Zipp Director of Advanced Development Michael Hall at the carbon-cutting table. 

‘Science Fridays’

The trio of Nest engineers regularly host informal “Science Fridays.” Daily tasks are set aside for a free-flowing discussion on any hot engineering topic on someone’s mind. It could be focused on a new carbon layup process or rim shape. “We are not afraid to throw something crazy at the wall because if it doesn’t work, everyone understands it was a crazy idea,” Morse said.

Those discussions include ways to apply biomimicry in additional Zipp products. Nature offers endless possibilities for inquisitive engineers. Articles published by the American Institute of Aeronautics and Astronautics includes “Maple Seed Performance as a Wind Turbine” and “Experimental Design of a Flapping Wing Micro Air Vehicle through Biomimicry of Bumblebees.”

When looking to nature to engineer speed, a dive-bombing falcon or sleek shark may immediately come to mind, not a hulking humpback whale. However, aero answers can be counterintuitive – a fact Zipp demonstrated in 2010 with the introduction of wider, more blunt rim shape with Firecrest wheels. Conventional wisdom held that the “V” shaped rim was faster.

Zipp's advanced development team, from left, David Morse, Ruan Trouw, and Michael Hall. They work out of The Nest advanced develoipment lab in Indianapolis. They're also commonly found in the wind tunnel or out on the road.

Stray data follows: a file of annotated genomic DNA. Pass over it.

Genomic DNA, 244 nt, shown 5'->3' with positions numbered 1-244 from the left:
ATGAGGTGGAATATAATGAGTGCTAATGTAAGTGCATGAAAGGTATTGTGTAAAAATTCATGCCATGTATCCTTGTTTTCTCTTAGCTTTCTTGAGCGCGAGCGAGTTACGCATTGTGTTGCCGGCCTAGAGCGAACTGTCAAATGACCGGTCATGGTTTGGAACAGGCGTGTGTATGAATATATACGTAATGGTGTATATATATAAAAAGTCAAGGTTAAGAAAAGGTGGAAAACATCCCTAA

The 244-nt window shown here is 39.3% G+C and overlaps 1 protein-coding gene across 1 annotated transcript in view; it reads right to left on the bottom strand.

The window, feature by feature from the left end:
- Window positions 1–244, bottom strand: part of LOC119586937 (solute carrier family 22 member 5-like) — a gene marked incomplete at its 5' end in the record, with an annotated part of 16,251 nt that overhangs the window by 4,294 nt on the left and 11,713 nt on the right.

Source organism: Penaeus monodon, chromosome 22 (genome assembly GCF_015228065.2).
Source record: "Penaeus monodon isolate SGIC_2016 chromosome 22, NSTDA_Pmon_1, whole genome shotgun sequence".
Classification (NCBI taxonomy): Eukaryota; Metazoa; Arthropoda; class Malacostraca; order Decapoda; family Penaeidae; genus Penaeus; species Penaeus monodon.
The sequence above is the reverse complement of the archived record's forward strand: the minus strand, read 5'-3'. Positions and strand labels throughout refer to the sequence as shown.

“You can’t really apply the aerodynamics of a falcon to a bicycle because a falcon goes way faster and its way smaller. The physics of the fluid going over a falcon aren’t the same as the physics of air going over a person on a bike,” Morse said. “While the idea behind the 454 shape is best embodied by a humpback whale fin, in development we made sure to pay attention to the research papers that experimented with tubercles in air in the same range of Reynolds numbers that a bicycle wheel operates in.”

Just as a hiker can navigate by using natural landmarks as guideposts, biomimicry can provide clues for innovative engineering. “The next product that we’re working on has ties to nature as well,” Hall said.

As to naming what specific natural system his team is now studying, Hall remains as stealthy as an owl. 

More information on Zipp NSW and the 454 NSW